After a long regulatory process, this morning the British government gave 21st Century Fox its approval to purchase the rest of Sky.
- As Deadline reports, Culture Secretary Jeremy Wright (who replaced Matt Hancock just days ago) made the announcement this morning.
- In response, Fox noted, “Therefore, following today’s approval by the Secretary of State… all regulatory pre-conditions to the Acquisition have now been satisfied or waived.”
- Fox currently owns 39% of Sky, however their bid to purchase the other 61% raised red flags in the UK.
- Under their agreement with regulators, were Fox’s deal to acquire Sky to be completed, The Walt Disney Company will be required to purchase Sky News regardless of whether their pursuit of Fox assets is successful.
- Disney will also be forbidden from selling Sky News for at least 15 years without the Secretary of State’s consent, will need to increase Sky News’ budget by £100 million per year, and promise to preserve the networks editorial independence.
- Incidentally, the announcement of regulatory approval comes after a back-and-forth day that saw Fox topping Comcast’s offer only the have the latter return fire hours later.
- Meanwhile, UK regulators have already cleared Comcast’s bid for the 61% stake of Sky, saying the deal posed no public interest concerns.
What They’re Saying
- Jeremy Wright, Culture Secretary: “Having taken over as the Secretary of State with responsibility for media public interest cases I have reviewed the process regarding the proposed merger between 21st Century Fox (21CF) and Sky Plc (Sky). I am content that DCMS and the relevant parties have ensured a scrupulously clear, fair and transparent process and I can now therefore inform the House of the final decisions made by my predecessor as Secretary of State. These decisions were made in a quasi-judicial capacity.”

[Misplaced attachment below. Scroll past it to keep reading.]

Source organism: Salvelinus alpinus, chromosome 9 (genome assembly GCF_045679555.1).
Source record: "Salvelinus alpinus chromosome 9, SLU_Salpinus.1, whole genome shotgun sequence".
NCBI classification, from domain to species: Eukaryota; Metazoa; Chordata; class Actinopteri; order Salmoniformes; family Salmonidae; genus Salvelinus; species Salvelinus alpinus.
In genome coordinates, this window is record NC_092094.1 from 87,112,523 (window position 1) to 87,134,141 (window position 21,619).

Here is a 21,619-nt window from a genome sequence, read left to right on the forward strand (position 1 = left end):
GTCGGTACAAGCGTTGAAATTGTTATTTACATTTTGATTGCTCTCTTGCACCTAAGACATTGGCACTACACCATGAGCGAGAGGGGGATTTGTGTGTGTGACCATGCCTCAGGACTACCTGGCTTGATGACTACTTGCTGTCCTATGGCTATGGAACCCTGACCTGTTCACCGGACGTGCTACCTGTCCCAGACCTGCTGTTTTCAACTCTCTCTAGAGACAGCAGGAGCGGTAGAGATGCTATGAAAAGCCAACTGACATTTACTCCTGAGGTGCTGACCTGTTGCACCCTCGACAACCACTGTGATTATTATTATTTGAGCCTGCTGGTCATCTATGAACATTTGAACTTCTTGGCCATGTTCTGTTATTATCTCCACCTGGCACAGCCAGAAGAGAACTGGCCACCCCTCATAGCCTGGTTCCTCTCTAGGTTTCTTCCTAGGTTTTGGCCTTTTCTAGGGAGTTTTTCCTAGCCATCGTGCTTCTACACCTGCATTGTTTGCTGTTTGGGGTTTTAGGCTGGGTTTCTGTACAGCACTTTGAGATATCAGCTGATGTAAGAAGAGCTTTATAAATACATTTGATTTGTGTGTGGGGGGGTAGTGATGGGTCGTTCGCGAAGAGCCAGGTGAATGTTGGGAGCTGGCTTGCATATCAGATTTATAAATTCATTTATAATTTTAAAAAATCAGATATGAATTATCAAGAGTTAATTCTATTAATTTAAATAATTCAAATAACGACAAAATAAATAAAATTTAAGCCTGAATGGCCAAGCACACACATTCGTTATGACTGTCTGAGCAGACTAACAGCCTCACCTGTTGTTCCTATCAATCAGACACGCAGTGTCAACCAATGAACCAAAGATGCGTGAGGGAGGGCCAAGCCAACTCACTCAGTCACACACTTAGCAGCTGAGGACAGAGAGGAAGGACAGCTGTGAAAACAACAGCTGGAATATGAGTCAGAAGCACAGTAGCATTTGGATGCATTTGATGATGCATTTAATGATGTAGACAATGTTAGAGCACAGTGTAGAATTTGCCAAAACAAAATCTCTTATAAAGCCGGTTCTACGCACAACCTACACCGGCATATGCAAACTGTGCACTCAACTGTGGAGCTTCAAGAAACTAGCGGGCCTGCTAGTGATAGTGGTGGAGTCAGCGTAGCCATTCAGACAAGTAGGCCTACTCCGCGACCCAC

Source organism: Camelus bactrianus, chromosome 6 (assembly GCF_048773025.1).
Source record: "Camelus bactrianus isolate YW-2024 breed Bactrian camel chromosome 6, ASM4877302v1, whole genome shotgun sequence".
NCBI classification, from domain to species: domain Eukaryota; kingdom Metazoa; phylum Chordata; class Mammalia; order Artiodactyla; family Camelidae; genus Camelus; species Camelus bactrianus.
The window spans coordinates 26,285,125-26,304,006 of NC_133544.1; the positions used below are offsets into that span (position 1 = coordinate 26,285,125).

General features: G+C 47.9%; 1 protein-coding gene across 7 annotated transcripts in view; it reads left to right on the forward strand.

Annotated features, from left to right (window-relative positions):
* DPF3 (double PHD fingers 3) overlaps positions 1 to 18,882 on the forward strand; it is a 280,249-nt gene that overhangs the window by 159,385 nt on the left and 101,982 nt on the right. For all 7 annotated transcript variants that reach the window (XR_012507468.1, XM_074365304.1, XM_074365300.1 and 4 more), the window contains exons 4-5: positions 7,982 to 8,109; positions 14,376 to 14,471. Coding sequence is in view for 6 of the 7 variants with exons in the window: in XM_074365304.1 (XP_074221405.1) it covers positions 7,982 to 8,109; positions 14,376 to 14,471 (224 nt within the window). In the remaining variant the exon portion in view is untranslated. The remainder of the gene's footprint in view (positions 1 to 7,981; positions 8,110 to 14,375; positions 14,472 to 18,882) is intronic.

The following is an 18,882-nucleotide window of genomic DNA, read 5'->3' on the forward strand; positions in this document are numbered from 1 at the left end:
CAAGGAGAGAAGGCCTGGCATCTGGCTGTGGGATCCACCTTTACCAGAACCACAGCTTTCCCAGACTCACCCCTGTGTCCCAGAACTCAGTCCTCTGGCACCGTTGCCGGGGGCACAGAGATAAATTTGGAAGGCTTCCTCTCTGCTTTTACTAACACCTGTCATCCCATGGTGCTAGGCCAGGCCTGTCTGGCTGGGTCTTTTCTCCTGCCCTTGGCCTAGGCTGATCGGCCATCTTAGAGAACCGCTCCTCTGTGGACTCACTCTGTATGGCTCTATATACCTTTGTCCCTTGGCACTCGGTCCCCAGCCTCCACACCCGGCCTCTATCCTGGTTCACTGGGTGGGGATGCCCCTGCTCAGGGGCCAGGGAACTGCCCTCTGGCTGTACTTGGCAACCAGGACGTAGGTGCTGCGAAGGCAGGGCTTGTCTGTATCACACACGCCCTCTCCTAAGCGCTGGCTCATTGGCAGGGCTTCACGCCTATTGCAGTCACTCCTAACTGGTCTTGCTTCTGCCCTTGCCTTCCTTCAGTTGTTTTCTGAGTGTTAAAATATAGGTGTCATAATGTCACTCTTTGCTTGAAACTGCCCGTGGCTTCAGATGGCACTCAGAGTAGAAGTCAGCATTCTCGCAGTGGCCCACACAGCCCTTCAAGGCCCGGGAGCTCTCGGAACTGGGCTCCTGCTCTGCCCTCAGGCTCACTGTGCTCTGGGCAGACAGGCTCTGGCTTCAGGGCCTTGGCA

- “The publication of the undertakings marks the final stage of the public interest consideration of this case. It is right that Ofcom, the CMA and my Department have taken such care in ensuring the bid is properly and effectively scrutinised. It is now a matter for the Sky shareholders to decide whether to accept 21CF’s bid.”
- Sky: “Following a period of public consultation required under Schedule 10 of the Enterprise Act 2002, the Secretary of State has published final versions of the undertakings offered by 21CF and The Walt Disney Company, which have been accepted as addressing the concerns raised by the Competition and Markets Authority in respect of media plurality. Sky welcomes the Secretary of State’s comments that this now marks the final stage of the public interest consideration of this case. 21CF’s offer for Sky has now cleared its outstanding regulatory pre-conditions. This follows the satisfaction by Comcast on 15 June 2018 of its outstanding regulatory pre-conditions, meaning both offers for Sky are now capable of being put formally to Sky Shareholders”